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Hurricane Harvey: Wall Street Is Getting Ready for The Impact

Hurricane Harvey caused a lot of devastation during the course of this weekend, and over 30,000 people had to be rescued from their flooded homes. However, the storm that is named Harvey (it was downgraded from a hurricane to a tropical storm) has also affected the market by ravaging the oil and gas center of the country.

Wall street was having a breeze these last few months and was getting prepared to focus on job reports and tax reforms, before the news of Harvey’s effect on the nation. Now, they are definitely shifting the focus towards the ravaging of Texas and trying to figure out what their next step will be, as cnbc says.

In only 48 hours, the tropical storm has flooded Houston and some other parts of Texas with well over two and a half feet of rain falling.

Oil Production is Taking a Hit

While the entire event is definitely a tragedy, one of the biggest problems that concern the Wall Street was the fact that the devastation will definitely have a vastly negative impact on production. After all, most employees from the oil industry had to evacuate their positions and a lot of refineries had to close due to the flooding. This will lead to an inevitable increase in both gasoline and oil prices.

While it is expected for the prices to normalize after the entire ordeal is done, nobody can, with absolute certainty, tell exactly when that will happen. We know that most refineries have avoided taking any serious damage to the important buildings, and the storm couldn’t destroy them. The floodwater is still a big issue and, until it subsides, it is anybody’s guess as to how serious the water damage is and when the employees can return to their working places. Almost half of the refining capacity of the United States is within the Gulf Coast and Houston is one of the largest centers in the States.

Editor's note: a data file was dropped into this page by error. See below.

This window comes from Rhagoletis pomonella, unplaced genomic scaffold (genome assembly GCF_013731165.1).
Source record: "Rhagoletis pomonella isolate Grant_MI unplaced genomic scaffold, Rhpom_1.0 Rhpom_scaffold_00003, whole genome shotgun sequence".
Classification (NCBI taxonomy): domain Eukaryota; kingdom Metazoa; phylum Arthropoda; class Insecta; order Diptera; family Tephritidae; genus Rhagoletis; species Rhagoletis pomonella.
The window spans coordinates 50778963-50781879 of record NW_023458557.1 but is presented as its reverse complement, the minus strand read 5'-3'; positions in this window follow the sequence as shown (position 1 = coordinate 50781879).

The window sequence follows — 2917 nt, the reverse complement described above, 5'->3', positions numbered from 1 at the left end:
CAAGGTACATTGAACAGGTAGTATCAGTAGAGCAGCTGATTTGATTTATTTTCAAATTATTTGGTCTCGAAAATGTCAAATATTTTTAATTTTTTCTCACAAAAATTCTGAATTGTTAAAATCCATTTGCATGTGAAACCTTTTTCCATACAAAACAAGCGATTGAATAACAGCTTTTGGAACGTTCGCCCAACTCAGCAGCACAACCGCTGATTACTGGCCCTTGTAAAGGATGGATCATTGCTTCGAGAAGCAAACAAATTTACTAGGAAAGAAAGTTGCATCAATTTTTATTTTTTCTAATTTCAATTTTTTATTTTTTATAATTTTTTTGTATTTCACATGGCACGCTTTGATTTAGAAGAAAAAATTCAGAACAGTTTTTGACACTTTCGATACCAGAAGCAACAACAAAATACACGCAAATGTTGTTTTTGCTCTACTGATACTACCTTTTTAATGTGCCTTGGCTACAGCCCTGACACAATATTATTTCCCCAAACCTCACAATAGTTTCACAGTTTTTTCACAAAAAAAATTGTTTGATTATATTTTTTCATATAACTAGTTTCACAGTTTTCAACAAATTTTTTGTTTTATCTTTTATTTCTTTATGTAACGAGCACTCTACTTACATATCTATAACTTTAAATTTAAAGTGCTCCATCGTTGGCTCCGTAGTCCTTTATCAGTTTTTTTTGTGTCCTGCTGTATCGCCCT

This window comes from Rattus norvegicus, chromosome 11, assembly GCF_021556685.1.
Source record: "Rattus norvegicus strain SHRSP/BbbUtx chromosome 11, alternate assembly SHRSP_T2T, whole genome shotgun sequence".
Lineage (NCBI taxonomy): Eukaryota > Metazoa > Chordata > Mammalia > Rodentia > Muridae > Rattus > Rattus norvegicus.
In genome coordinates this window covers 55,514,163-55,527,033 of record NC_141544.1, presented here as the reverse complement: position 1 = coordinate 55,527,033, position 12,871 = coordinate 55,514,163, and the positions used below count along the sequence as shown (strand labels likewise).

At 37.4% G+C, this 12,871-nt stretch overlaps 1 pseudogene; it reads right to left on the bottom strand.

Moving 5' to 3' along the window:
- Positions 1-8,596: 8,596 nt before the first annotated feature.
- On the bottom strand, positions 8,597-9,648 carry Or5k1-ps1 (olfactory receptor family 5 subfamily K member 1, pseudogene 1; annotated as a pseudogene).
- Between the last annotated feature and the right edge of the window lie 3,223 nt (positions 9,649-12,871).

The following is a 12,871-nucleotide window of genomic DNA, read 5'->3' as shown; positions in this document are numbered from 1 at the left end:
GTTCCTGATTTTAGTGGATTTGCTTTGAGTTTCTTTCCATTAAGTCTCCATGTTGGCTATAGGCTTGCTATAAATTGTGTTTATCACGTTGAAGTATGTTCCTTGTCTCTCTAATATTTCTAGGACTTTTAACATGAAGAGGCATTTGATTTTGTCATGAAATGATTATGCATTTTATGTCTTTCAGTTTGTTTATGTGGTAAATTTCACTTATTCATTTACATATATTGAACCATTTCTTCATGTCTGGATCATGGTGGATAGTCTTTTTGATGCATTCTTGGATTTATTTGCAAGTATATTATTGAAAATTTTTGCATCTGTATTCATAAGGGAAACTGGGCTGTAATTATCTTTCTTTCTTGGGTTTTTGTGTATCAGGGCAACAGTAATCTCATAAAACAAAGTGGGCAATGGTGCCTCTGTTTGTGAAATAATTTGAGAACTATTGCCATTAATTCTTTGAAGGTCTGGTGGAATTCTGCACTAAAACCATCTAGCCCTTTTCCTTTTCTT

While the gas price increase will not make too much of a difference in the everyday life of an average citizen of the United States of America, the 5 – 15 cents per gallon increase will most definitely leave its mark in many portfolios.

Here is how

If you look at the tropical storms and hurricanes in the last few decades, you can see that some stocks tend to go up, while others drop in the wake of destruction. For example, you can expect energy stocks to rise, while utilities inevitably fall.

Whenever a storm similar to what Harvey has been downgraded to would happen (as the winds settled down Harvey has been degraded to categories 2 and 1, in that order), one could expect for insurance stock to go up by half of a percent in the following month. This is mostly due to the fact that claims were not as high as some would expect, while the demand for insurance would rise as people get scared.

However, as we have mentioned, stocks for energy are always the winners in this situation. In the 30 days following a catastrophe like Harvey, you can expect them to go up for at least 1 percent. Especially if the company is located near the affected area. And, while 1 percent does not seem like too much for a layperson, but an experienced stock trader can turn that 1 percent prediction into a lot of money. However, landfall can cause utilities to fall an average half of a percent in the following month.

What if it is a bigger storm?

But, if a storm belongs in the category 3 and causes severe flooding (more like what Harvey actually did), insurance stocks will go down instead of rising. In fact, during the month you can expect the fall of over 1 percent. This has been a general rule of thumb since the early eighties with every Category 3 hurricane (or worse). You can expect the similar happening to stocks of a utility company. Energy stocks would usually go up for about half of a percent while Standard and Poor’s 500 Index (commonly known as S&P 500) would go up by about a percent.


Whenever something like this happens, traders might start reacting emotionally and buying stocks to get their hands on energy stocks right before it goes up. And, since Harvey specifically hit the refineries, that sentiment will be all the more serious.

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